SHAMELESS scammers have been cashing in on coronavirus fears.

In one known scam, shielding people have been offered a 'Covid-19 vaccine' that doesn't yet exist.

Another has seen sophisticated con artists develop an app that gives 'updates' on the pandemic but then locks your phone and asks for a ransom.

Ahead of International Fraud Awareness Week (15-22), Oxfordshire County Council's Trading Standards Team has listed some of the scams to watch out for:

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  • Miracle vaccines and cures for Covid-19 – there is currently no cure for coronavirus.
  • Criminals impersonating healthcare workers, claiming to be offering ‘home testing’ for coronavirus – the kits are not available to buy.
  • Bogus emails offering a refund on council tax and utility bills – scammers just want your personal and bank details.
  • Fake products that ‘protect’ against coronavirus – these will not help and are designed to take your money.
  • Mobile phone applications that give 'updates' on the virus, but instead lock your phone and demand a ransom.
  • Helpers who offer shopping or will collect medication might not always be legitimate – some ask for money upfront and then disappear.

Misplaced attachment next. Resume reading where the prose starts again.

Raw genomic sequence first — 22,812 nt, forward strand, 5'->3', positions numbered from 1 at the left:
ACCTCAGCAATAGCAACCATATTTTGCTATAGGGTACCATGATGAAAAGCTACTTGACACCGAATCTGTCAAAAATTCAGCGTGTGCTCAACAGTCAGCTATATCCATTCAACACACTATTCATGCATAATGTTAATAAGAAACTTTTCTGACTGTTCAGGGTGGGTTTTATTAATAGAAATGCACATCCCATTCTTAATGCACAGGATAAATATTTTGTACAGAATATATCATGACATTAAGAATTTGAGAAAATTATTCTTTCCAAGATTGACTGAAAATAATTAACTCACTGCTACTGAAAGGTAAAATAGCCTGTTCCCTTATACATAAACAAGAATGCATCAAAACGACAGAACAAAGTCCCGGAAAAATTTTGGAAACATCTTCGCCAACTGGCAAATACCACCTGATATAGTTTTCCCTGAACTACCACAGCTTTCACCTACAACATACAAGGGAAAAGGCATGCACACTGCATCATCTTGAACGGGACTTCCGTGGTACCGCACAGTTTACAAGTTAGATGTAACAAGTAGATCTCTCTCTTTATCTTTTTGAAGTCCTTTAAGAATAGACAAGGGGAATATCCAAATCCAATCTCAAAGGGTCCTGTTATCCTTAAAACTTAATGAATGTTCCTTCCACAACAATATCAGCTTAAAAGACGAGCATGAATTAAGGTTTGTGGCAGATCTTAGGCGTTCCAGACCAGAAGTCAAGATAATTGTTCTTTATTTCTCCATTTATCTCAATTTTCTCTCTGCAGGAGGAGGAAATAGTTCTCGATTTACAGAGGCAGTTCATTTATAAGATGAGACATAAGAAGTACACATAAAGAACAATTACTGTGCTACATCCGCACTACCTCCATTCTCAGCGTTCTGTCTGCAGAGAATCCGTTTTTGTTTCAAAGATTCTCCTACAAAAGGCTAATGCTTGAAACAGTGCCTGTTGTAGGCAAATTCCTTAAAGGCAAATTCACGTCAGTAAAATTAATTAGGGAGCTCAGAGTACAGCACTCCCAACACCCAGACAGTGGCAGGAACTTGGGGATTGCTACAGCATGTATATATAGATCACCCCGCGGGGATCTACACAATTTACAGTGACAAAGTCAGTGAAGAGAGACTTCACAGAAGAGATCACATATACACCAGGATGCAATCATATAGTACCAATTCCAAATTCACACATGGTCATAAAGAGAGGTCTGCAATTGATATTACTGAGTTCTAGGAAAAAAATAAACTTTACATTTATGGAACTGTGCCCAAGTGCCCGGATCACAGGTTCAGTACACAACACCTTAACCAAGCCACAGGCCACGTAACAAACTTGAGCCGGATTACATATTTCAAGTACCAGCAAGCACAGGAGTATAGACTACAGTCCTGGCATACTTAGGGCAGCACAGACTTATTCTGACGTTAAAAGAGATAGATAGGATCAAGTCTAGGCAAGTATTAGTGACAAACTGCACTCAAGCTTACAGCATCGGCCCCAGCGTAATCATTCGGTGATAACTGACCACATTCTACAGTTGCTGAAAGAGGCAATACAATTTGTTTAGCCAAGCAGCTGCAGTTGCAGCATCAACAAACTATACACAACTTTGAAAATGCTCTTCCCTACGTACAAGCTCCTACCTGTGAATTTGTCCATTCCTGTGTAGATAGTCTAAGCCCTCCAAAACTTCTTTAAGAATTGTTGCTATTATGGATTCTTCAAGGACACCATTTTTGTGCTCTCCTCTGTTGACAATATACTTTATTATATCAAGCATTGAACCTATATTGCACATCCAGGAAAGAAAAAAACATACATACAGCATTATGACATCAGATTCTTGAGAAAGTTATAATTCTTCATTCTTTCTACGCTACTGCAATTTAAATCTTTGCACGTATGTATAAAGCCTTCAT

• Home cleaning services and charity collection ‘volunteers’ have also been caught out for scamming people in the area.

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The team also offered tips on how to avoid being scammed:

  • If somebody claims to represent a charity, ask for ID and be suspicious of requests for money upfront.
  • Charities with an annual income of £5,000 must be registered at
  • Ignore requests to donate through a money transfer company.
  • Don’t click on links in emails.
  • Only buy goods from legitimate retailers.
  • Never give your PIN or bank card to a stranger.

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Jody Kerman, head of Oxfordshire County Council Trading Standards, said: “The vast majority of people and organisations have the very best of intentions, to support residents at this difficult time.

"However, a small number are looking to take advantage of our good nature and charitableness.

“Remember, it is OK to ‘take five’, give yourself time to think about it and to decide not to give on the spot.

"Have the confidence to put the phone down, delete the text or email, or shut the door."

  • Banks, police officers and other reputable agencies will never ask you to move money into a safe account or ask you to reveal your banking PIN, password or other personal details.
  • If you have become a victim of a scam, report it to action fraud by calling 0300 123 2040.
  • In an emergency always call 999.
  • To report a crime to police, call the non-emergency number on 101.